| by Flemming Funch|
Group activities can be divergent or convergent.
Like, say, a meeting. One might have a divergent meeting or a convergent meeting.
A brainstorming session is divergent. It goes off into many directions, but might be starting at a central point. One throws out all sorts of crazy ideas, and later one might find that some of them are great, even though lots of them aren't. And that's the point. Maybe one starts by being at a stuck point, having some kind of problems, an impasse, and one is seeking renewal. But the brainstorming session itself might not actually change things. It merely is an act of creativity, putting out as many ideas as possible, as quickly as possible, no matter what direction they go in.
If one has something specific to accomplish, one needs a convergent activity. I.e. it needs to end up at a decision, a solution, or an agreement. That could consist of examining various alternatives, excluding the ones that won't work, and ending up with fewer. It might be to invite opinions on pros and cons, and maybe ending with a consensus. Or maybe a vote, and choosing a particular avenue to follow. Or it might be hammering out a particular plan, step by step. One way or another, the desired outcome is that there's one clear direction to follow.
One probably doesn't come up with revolutionary new ideas if one is having a meeting based on a convergent model. And on the other hand, one probably doesn't end up with an action plan if one engages in a divergent activity like brainstorming.
One can very well sequence several distinct activities, and have phases that are either convergent or divergent. For example, in Getting Things Done, David Allen describes what he calls the "Natural Planning Model", which has these five steps:
1. Defining purpose and principles
2. Outcome visioning
5. Identifying next actions
So, if you have something to plan, there's probably an intention and a purpose behind it. Something that drives you to get together for that purpose. The Why. And usually there are some guiding principles already in existence.
Then you'd visualize what you'd like to accomplish. The What. If you do what you want to do, what would it look like and feel like?
After that comes brainstorming. Everybody comes up with ideas, information, problems, scenarios, pieces of the puzzle, wild dreams, etc.
Then you organize what you've got. If you've got enough details and enough ideas, you work out some sense in them, sort them, discard stuff, set priorities, etc.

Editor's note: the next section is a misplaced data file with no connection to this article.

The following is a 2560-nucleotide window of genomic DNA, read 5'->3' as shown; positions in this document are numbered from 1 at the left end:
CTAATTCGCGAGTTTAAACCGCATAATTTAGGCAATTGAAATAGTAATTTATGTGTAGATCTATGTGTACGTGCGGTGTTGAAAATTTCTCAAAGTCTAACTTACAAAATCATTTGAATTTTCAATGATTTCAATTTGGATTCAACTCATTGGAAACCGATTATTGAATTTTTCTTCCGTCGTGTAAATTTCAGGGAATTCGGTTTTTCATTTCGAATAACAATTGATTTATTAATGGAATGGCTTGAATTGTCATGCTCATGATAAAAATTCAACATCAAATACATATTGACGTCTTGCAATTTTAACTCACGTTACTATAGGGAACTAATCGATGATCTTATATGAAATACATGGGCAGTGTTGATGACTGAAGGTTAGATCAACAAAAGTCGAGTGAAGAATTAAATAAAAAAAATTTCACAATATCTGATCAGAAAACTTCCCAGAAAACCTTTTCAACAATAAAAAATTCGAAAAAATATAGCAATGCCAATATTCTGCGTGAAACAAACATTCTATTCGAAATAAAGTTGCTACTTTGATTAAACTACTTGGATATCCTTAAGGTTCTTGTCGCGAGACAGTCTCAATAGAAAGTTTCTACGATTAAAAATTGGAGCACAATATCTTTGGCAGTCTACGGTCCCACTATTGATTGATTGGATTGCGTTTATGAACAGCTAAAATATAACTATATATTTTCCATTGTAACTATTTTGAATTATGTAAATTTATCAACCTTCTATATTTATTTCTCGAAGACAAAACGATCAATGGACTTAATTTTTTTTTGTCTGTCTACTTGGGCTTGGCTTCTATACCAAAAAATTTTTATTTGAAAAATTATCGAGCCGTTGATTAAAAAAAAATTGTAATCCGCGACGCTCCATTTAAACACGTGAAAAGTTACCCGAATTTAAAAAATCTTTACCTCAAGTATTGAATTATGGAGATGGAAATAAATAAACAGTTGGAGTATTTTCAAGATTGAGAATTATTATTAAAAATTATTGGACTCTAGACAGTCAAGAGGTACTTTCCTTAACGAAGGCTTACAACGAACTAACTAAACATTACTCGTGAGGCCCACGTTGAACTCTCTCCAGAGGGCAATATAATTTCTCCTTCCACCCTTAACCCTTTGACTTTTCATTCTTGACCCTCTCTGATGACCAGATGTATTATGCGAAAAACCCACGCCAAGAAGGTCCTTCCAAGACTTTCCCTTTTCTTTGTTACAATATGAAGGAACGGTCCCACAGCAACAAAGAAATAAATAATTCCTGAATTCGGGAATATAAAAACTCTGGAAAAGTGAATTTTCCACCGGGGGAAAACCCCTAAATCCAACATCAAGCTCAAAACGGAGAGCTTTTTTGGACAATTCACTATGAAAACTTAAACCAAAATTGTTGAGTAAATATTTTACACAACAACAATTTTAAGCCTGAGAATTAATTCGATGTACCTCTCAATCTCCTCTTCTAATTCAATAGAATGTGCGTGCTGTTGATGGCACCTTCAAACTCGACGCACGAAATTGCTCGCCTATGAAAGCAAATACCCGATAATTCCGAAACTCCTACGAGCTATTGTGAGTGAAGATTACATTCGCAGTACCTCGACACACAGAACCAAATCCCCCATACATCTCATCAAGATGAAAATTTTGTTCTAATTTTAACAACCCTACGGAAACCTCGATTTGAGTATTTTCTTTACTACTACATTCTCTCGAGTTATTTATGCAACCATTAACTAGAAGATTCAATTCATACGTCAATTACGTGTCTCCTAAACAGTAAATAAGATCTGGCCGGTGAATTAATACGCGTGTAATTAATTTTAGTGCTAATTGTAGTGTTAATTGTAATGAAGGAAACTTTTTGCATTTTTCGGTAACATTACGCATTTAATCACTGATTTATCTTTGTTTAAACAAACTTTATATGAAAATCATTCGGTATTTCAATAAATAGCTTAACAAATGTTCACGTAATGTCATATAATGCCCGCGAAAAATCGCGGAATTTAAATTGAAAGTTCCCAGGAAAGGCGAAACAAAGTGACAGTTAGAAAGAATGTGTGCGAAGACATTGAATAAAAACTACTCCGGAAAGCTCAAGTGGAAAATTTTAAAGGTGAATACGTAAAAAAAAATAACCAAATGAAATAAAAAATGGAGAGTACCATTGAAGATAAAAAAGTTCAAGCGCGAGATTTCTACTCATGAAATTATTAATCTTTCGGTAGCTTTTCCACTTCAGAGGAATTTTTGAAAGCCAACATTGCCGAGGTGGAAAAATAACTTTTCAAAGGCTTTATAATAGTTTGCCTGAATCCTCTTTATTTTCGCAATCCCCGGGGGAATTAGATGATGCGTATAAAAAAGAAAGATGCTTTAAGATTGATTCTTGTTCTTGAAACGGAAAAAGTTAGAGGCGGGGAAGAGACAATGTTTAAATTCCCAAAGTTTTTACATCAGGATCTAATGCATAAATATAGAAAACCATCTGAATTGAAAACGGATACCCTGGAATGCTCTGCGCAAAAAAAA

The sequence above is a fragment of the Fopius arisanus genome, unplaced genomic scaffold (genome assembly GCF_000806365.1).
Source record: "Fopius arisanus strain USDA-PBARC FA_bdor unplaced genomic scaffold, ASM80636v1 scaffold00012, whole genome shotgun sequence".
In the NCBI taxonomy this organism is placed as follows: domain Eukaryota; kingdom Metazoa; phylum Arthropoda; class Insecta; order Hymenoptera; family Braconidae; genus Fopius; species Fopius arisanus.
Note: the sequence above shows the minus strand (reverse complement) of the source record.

Finally you decide what's next. How do you proceed? What do you do first? Is there a next meeting?
3 is obviously a divergent activity. We could probably say that 2 is too, as it starts with a purpose and visualizes something based on that. 1, 4 and 5 would be convergent. And after the plan is done, what comes after might well be considered divergent, as one starts with the agreed plan, and goes off in different directions to do each one's part.
So, an effective way of working something out is quite likely to be a proper sequence of converging and diverging activities. Breathe in, breathe out, wax on, wax off.
There would naturally be a bunch of anti-patterns to match a model like the one given. I.e. bad ways of planning something. Like, starting with good ideas before one has agreed on what the purpose of the activity is. Or starting to write the plan without having assembled the available information and ideas. Or taking action and just working harder without having done any of this.
Different tools and different environments might lend themselves more or less well to divergent or convergent activities. A brainstorming session can work well if everybody can get busy at the same time, yelling out ideas, or scribling them on post-it notes and putting them on the wall. But if only one person at a time could be in action, and he had to get up in front of the room, it might flow less well.
Same thing with software tools. A blog is great for putting out anything one feels like writing about, but it doesn't end up being any particularly neat result. It isn't a convergent tool. A wiki would be better for that, where one could write and re-write, and somebody else might come along and correct something, or clarify something. But a wiki is also divergent, as one can easily go off into different directions, without having any mechanism for getting it summarized into a result. There are actually rather few software tools that inspire convergence. Most programs you use give you plenty of ways of being distracted and going off on tangents. Web-pages, e-mails, instant messages, all of them give you plenty of material for jumping off into totally different directions, and there's no obvious end-point anywhere. Automated tools might come along later and provide some points of convergence, like showing us what are the most popular subjects of the day. But there's a bit of a lack of tools for helping groups converge on action plans.
The pro of divergence is that it brings out new information and might get you out of what you're stuck in. The con is that it might distract you from what you ought to already be doing.
The pro of convergence is to focus on getting a result. The con is that it might be the wrong result and one doesn't have the elements one needs to make it happen.